One of the Diatomaceæ, a family of minute unicellular Algæ having a siliceous covering of great delicacy, each individual multiplying by spontaneous division. By some authors diatoms are called Bacillariæ, but this word is not in general use.
A type of phytoplankton (small single celled plant floating in the water), surrounded by a 'shell' of silicate. Diatoms are particularly numerous at mid to high latitudes, where their spring bloom provides a rich food source for the larvae of many marine animals.
(di'-a-tom) A microscopic, unicellular (i.e.: single-celled) algae. Diatoms are found almost everywhere, including marine, brackish, fresh water, soil, and ice environments - and even hot springs. They secret siliceous frustules or exoskeletons in a great variety of forms.
A microscopic, single-cell form of marine or fresh-water algae, having siliceous cell walls. A body of water may contain many species of diatoms, but not all species of diatoms live in every body of water. Through painstaking examination, forensic scientists are able to identify the body of water wherein a given species of diatom lives.
is a microscopic monocellular alga, having a thin bivalved test of amorphous silica dioxide (opal), one of valves being porous. Accumulations on sea floor of these tests, being cemented, formed a very light, chiefly nonfissile, highly porous rock – diatomite.
A one celled plant that lives in the shallow waters of lakes, streams or oceans. Many of these secrete a shell or internal parts composed of silica. Diatoms can occur in very large numbers and can make significant contributions to sea-floor or lake sediment.
Single-celled protistan algae of the class Bacillariophyceae that have intricate siliceous shells composed to two halves. They range in size from about 10 to 200 microns. Diatoms sometimes remain attached after cellular divisions, forming chains or colonies. These are the most numerous and important group of phytoplankters in the oceans, and form the primary food base for marine ecosystems.
1.) A microscopic plant, which secretes a silica-rich shell, which nest inside each other like two petri dishes. 2.)The common name for the Bacillariophyceae, a class of unicellular microscopic algae with a symmetrical siliceous exoskeleton (Morris 1992).
Microscopic algae found in both salt and fresh water. By looking for different species that are suited to certain temperatures or levels of acidity, scientists can use changes in diatom populations as an indicator of climate change.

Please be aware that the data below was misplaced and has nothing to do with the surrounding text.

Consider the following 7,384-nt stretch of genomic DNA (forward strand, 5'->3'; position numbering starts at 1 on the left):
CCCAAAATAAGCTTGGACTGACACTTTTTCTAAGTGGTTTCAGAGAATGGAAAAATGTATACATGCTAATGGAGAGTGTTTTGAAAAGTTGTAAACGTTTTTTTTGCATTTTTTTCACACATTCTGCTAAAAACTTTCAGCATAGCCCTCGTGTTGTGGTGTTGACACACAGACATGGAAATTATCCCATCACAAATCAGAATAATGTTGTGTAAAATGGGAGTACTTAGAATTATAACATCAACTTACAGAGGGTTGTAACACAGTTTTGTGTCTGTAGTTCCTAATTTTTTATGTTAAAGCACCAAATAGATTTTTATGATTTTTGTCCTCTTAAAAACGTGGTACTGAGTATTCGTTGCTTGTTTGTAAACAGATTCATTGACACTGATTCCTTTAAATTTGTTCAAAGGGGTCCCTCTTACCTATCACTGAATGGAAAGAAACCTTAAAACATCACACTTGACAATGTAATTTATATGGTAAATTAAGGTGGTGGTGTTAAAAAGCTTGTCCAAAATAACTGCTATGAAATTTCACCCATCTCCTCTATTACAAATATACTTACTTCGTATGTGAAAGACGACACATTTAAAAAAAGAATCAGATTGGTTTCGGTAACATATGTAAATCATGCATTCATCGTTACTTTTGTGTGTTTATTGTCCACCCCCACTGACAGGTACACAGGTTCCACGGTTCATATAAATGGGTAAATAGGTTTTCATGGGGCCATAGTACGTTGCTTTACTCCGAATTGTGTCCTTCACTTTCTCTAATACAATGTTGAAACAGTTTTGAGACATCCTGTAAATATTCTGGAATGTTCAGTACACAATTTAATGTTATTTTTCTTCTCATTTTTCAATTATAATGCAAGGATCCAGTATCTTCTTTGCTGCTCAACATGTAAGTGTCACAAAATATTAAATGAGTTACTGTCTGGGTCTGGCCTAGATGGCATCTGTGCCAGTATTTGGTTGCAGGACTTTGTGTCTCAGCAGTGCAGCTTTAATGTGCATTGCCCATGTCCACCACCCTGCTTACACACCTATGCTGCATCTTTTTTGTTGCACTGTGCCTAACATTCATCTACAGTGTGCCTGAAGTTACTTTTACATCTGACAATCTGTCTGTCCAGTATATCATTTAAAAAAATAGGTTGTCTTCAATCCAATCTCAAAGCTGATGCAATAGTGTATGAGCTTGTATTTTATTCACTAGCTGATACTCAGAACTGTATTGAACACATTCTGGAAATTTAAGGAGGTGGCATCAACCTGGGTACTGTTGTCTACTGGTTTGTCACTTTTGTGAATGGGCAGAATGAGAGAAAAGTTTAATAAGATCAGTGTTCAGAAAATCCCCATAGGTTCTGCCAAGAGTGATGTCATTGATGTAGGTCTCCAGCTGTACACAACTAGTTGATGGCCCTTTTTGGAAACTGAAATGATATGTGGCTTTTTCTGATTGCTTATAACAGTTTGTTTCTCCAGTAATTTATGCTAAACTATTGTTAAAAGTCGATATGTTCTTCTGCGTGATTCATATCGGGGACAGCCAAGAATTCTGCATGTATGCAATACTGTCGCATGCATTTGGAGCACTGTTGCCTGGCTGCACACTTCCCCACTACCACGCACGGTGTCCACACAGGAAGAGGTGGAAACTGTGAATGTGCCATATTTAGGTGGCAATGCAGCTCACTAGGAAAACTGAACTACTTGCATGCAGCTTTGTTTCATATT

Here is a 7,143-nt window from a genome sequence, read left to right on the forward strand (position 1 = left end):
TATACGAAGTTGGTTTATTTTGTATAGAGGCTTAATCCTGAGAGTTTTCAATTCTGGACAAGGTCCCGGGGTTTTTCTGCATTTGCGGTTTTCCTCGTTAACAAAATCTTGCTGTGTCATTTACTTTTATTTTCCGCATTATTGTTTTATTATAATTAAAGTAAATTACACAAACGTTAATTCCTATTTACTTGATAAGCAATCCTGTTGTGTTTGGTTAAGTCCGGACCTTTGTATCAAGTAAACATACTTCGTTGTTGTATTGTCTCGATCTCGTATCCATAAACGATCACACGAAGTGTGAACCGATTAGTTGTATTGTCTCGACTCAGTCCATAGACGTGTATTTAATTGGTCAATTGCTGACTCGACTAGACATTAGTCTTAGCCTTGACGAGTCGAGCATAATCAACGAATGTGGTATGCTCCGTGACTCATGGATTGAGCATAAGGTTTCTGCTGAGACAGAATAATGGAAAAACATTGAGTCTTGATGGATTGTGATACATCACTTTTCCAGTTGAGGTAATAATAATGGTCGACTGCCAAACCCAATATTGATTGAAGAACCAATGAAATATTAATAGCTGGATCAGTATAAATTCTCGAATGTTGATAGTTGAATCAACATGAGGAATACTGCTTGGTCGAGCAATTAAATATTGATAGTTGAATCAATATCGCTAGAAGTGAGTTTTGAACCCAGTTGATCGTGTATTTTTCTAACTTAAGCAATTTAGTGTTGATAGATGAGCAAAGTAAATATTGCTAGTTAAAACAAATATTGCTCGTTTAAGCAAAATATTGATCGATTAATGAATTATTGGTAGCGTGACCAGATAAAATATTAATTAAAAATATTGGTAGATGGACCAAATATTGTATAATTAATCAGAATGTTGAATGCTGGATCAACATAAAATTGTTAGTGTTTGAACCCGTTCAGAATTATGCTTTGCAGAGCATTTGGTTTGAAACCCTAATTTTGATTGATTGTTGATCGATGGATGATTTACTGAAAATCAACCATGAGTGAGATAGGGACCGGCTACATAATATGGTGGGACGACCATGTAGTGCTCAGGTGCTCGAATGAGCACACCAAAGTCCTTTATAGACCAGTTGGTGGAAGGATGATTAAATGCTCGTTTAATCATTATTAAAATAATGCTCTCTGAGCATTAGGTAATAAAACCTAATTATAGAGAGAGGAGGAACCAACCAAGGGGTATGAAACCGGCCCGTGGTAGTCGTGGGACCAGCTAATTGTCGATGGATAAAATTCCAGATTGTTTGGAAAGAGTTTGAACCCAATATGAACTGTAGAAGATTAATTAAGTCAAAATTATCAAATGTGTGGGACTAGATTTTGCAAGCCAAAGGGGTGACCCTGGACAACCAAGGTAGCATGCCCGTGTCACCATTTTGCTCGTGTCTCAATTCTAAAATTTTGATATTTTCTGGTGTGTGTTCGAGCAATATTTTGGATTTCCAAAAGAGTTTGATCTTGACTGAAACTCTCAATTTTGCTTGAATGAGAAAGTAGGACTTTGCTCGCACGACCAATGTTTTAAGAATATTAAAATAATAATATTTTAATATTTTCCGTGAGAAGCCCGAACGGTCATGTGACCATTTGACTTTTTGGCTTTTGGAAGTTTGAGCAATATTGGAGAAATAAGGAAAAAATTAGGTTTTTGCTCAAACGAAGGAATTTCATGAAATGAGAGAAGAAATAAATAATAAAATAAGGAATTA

Single celled or colonial algae with thin double walled silica shells. Diatoms are an exceedingly important component of phytoplankton and, such as, are primary food source for aquatic animals, especially filter feeding shellfish. It is estimated that there are more than 11,500 species of diatoms.
A diatom is any of a class of microscopic one-celled algae having walls of silica consisting of two interlocking valves. In the home aquarium, a diatom usually appears as a golden brown algae forming sheets or films on the rocks and glass often with oxygen bubbles tangled in them. You can control the growth of diatom algae by limiting nutrients through purification of make-up water, combined with herbivores eating the diatoms, and mechanical filters trapping their fecal pellets.
Single celled phytoplankton that produce silica skeletons. Diatoms are one of the most abundant, widely distributed primary producers in the ocean. Different species of diatoms living in ocean and lakes have affinities for different environmental conditions such as alkalinity, available nutrients, salinity and acidity.
Diatoms (Greek: (dia) = "through" + (temnein) = "to cut", i.e., "cut in half") are a major group of eukaryotic algae, and are one of the most common types of phytoplankton. Most diatoms are unicellular, although some form chains or simple colonies. A characteristic feature of diatom cells is that they are encased within a unique cell wall made of silica.